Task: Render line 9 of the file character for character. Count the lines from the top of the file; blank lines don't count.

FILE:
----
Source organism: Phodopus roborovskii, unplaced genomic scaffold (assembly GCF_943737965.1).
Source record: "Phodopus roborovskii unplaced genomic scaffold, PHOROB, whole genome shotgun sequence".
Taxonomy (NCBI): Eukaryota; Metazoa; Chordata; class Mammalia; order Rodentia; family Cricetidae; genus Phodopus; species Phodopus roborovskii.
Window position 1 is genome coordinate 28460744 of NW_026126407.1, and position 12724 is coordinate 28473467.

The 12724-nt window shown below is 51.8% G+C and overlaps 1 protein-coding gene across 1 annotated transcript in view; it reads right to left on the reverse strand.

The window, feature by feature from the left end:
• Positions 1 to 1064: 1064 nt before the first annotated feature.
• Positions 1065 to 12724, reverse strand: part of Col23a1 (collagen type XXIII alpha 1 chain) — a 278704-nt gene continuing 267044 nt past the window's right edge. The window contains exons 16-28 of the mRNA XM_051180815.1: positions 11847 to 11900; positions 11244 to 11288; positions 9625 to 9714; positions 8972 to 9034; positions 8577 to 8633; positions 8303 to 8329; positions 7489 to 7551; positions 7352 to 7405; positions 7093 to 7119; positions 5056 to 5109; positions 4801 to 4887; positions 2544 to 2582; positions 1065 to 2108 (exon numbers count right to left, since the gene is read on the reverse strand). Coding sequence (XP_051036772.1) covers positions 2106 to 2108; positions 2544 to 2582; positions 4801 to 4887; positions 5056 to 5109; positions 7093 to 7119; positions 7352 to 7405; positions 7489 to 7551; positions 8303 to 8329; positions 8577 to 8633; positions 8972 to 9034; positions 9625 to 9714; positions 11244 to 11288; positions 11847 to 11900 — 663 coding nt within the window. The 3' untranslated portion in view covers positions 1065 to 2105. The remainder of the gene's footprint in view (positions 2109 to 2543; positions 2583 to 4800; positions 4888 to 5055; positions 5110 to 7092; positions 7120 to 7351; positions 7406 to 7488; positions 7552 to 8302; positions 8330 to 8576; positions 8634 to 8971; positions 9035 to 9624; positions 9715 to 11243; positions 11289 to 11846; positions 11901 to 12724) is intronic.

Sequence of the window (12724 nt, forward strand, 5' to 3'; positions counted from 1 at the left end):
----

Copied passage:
Sequence of the window (12724 nt, forward strand, 5' to 3'; positions counted from 1 at the left end):